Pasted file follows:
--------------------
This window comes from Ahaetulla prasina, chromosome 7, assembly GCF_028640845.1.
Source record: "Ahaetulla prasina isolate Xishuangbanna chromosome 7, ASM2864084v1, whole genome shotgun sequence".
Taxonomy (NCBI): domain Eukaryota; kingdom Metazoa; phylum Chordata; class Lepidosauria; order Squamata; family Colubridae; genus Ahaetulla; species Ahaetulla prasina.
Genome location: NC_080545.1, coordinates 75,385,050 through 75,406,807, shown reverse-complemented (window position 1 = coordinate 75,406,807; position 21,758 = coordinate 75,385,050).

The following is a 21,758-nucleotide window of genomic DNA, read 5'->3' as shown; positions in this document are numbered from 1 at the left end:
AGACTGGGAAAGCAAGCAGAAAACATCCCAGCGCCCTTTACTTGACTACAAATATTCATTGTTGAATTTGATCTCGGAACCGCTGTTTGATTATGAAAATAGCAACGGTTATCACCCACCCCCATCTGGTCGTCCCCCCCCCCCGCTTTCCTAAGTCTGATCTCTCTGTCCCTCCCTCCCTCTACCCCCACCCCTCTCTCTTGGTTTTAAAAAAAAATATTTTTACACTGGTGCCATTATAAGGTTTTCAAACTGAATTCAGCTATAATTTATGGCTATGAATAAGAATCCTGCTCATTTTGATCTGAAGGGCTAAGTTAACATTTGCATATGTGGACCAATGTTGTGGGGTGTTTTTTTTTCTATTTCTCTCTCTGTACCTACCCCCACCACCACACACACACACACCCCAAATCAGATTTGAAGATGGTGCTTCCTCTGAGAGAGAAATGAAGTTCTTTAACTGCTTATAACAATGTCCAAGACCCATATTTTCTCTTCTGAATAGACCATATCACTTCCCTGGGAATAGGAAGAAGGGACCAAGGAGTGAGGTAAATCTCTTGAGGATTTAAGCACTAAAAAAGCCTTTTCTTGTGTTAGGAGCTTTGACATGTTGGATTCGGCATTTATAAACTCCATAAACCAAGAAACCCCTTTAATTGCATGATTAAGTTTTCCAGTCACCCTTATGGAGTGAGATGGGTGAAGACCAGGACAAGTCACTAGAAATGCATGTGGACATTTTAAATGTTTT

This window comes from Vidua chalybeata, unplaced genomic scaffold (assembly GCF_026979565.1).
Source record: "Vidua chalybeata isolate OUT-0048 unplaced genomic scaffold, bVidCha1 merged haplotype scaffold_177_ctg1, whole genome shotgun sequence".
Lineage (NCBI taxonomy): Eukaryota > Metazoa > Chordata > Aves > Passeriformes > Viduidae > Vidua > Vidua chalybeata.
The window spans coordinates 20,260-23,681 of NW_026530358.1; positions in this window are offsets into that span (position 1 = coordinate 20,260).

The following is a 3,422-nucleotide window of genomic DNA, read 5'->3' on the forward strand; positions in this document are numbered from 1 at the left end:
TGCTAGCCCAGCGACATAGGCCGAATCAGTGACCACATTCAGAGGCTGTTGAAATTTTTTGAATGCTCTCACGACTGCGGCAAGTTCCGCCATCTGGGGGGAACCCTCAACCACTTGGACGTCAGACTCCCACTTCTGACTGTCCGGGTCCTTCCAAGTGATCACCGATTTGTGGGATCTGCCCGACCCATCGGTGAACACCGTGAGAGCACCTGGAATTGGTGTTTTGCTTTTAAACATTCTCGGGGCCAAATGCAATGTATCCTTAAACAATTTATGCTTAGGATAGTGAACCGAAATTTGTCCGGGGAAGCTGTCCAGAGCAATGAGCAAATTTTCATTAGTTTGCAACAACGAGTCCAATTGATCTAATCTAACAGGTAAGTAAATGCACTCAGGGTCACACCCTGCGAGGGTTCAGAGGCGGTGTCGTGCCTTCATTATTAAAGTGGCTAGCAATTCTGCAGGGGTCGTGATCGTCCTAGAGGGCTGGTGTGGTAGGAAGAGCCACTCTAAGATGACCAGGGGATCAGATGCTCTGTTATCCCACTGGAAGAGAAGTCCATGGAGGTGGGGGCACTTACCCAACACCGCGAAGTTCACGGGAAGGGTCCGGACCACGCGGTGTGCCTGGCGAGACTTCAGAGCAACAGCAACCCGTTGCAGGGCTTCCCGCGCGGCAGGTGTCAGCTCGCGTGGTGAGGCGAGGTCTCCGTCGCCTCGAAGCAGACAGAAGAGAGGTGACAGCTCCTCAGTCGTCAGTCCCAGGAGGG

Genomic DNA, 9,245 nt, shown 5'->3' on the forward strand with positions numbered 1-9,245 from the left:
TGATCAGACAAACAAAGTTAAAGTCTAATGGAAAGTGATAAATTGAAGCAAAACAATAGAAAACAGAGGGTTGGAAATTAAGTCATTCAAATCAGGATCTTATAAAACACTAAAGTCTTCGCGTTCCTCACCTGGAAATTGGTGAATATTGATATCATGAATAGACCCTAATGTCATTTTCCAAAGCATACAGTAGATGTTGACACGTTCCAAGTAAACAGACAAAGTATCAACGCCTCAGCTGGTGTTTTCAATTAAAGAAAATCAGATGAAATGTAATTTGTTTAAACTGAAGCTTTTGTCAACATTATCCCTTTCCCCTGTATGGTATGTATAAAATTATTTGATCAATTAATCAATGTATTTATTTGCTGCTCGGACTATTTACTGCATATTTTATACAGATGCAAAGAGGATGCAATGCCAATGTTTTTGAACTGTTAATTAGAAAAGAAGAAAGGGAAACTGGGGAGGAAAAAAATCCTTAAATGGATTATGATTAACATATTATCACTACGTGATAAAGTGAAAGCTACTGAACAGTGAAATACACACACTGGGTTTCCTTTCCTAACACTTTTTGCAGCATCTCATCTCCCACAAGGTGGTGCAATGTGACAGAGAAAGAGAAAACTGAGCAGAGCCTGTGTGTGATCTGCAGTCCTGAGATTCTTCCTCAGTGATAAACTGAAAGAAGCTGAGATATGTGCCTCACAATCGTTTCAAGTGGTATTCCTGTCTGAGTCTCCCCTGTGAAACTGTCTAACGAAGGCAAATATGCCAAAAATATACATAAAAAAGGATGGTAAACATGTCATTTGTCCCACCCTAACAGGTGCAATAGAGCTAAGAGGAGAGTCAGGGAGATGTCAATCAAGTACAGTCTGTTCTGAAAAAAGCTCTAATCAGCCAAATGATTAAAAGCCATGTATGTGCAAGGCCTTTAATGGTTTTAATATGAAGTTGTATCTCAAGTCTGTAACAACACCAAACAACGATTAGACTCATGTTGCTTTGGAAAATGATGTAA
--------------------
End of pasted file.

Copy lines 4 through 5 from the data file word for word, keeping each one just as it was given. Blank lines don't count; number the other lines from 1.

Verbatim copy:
Genome location: NC_080545.1, coordinates 75,385,050 through 75,406,807, shown reverse-complemented (window position 1 = coordinate 75,406,807; position 21,758 = coordinate 75,385,050).

The following is a 21,758-nucleotide window of genomic DNA, read 5'->3' as shown; positions in this document are numbered from 1 at the left end: